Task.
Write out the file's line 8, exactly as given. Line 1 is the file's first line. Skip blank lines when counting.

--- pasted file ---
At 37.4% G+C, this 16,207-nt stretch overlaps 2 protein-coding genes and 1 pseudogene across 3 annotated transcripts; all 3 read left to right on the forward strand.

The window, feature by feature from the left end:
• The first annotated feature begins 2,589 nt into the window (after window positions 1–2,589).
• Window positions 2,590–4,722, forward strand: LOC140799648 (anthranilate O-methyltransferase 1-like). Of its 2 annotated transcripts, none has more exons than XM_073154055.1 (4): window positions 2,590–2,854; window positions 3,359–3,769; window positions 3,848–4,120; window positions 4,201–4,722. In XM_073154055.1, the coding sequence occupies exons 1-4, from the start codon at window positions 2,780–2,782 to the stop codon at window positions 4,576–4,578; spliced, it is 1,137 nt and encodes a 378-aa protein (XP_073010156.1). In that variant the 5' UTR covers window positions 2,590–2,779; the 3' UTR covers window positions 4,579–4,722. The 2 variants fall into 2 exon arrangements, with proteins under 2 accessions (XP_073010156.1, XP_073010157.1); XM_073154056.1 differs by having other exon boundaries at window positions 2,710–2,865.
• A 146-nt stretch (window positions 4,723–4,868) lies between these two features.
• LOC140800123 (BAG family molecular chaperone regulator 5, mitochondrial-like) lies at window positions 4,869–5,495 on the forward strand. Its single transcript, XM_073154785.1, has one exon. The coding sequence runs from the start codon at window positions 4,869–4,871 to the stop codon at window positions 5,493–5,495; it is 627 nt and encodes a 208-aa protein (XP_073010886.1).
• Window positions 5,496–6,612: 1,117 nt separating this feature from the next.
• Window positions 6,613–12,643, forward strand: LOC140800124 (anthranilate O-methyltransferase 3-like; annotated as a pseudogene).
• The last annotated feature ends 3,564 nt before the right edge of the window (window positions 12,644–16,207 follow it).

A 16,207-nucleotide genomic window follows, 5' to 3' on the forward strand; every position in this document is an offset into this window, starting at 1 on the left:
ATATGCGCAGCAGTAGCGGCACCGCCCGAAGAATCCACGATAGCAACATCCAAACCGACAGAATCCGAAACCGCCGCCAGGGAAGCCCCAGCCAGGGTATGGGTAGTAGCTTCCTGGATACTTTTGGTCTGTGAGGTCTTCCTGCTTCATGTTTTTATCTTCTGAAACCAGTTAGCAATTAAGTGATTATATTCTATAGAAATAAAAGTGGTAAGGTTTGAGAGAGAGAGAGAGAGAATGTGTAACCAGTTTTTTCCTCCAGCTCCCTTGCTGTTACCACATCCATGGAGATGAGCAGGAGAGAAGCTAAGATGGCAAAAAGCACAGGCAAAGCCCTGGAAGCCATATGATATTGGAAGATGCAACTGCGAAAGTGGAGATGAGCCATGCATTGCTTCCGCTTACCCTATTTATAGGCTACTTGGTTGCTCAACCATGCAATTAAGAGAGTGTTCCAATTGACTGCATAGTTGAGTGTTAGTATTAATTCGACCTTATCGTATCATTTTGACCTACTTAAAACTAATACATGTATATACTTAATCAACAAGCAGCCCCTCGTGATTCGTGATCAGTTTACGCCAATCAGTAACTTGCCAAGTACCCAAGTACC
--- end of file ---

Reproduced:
• Window positions 6,613–12,643, forward strand: LOC140800124 (anthranilate O-methyltransferase 3-like; annotated as a pseudogene).